APS News

APS Members Receive National Medal of Science

Four APS members were among the 12 recipients of the 1999 National Medal of Science selected in January by President Clinton. To date, 374 medals have been bestowed on leading US scientists and engineers since Congress established the award in 1959. Administered by the National Science Foundation, the National Medal of Science is intended to honor the discoveries and lifetime achievements of the nation's top scientists The new medalists, the last to be named in the 20th century, received their medals on March 14 at the White House in Washington, DC, along with five recipients of the National Medal of Technology.

Among the recipients is James Cronin of the University of Chicago, who shared the 1980 Nobel Prize in Physics with former APS president Val Fitch for discovering CP violation, one of the essential ingredients in explaining the predominance of matter over antimatter in the universe. He is being honored for "fundamental contributions to the fields of elementary particle physics and astrophysics, and as a leader in creating an international effort to determine the unknown origins of very high-energy cosmic rays." Another University of Chicago scientist, Leo Kadanoff, was honored for his contributions to fundamental theoretical research in statistical, solid state and nonlinear physics, "which has led to numerous and important applications in engineering, urban planning, computer science, hydrodynamics, biology, applied mathematics, and geophysics."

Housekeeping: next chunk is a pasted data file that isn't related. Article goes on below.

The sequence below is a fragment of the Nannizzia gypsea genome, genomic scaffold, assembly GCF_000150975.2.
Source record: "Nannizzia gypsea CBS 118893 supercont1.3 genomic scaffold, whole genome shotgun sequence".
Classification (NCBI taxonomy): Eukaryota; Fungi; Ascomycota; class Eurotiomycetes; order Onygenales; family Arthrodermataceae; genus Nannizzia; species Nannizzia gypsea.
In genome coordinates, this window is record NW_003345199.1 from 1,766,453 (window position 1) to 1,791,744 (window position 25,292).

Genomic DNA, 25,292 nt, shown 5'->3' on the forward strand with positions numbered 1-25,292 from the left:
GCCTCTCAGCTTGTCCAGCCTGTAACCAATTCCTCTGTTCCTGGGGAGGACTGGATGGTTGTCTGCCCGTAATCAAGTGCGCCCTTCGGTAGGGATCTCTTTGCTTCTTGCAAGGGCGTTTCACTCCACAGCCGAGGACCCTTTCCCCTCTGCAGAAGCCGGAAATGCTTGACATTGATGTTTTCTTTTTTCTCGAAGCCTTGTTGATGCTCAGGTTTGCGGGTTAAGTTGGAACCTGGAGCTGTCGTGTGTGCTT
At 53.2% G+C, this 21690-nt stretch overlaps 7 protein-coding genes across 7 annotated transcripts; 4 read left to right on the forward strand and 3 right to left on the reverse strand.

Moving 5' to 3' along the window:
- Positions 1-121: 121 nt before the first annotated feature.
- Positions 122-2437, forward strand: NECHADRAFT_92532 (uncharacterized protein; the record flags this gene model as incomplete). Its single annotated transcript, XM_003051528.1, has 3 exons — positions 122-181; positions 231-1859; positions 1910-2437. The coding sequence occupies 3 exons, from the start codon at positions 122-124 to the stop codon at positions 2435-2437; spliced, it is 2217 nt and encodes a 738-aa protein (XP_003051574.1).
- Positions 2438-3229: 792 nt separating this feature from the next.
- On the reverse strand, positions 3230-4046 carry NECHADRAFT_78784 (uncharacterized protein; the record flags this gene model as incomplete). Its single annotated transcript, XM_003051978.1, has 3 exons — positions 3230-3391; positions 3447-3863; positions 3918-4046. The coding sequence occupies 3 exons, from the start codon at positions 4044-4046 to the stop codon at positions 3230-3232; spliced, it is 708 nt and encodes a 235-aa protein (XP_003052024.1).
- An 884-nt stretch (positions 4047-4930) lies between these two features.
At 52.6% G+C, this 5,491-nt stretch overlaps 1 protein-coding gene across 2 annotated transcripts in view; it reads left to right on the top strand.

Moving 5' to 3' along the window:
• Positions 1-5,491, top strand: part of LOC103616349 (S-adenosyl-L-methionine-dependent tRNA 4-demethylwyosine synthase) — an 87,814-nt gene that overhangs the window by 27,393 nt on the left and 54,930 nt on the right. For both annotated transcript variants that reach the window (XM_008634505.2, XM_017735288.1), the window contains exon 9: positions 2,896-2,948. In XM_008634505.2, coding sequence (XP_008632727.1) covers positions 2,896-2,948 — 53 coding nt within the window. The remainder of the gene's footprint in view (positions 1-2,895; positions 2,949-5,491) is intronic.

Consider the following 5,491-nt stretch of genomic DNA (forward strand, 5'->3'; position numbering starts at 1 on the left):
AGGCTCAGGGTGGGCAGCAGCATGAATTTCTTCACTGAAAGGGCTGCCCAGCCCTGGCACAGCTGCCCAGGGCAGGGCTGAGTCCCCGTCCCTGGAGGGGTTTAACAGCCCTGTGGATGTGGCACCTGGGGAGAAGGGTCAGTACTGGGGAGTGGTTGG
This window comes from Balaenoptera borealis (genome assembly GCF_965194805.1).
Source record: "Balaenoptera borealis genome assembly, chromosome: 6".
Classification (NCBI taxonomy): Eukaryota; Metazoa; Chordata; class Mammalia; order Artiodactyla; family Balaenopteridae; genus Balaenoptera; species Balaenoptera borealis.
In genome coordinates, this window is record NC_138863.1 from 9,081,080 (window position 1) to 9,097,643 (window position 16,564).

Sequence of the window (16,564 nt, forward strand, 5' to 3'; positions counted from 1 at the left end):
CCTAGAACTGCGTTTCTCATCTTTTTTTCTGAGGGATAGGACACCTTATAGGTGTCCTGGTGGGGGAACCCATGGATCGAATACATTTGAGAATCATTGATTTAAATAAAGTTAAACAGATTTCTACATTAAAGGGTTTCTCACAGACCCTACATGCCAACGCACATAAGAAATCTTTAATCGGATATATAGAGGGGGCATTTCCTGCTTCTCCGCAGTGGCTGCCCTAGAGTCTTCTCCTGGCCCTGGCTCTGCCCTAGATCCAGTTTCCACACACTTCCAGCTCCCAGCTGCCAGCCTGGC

In addition, chemical physicist Stuart Rice, also of the University of Chicago, was honored for "changing the very nature of modern physical chemistry through his research, teaching and writing, and for using imaginative approaches to both experiment and theory that have inspired a new generation of scientists." In addition to the trio of Chicagoans, John Ross, professor of chemistry at Stanford University, was honored "for his enormous impact in physical chemistry, especially in molecular studies, statistical mechanics, nonlinear kinetics, and for opening up new fields in chemical science."


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Editor: Alan Chodos
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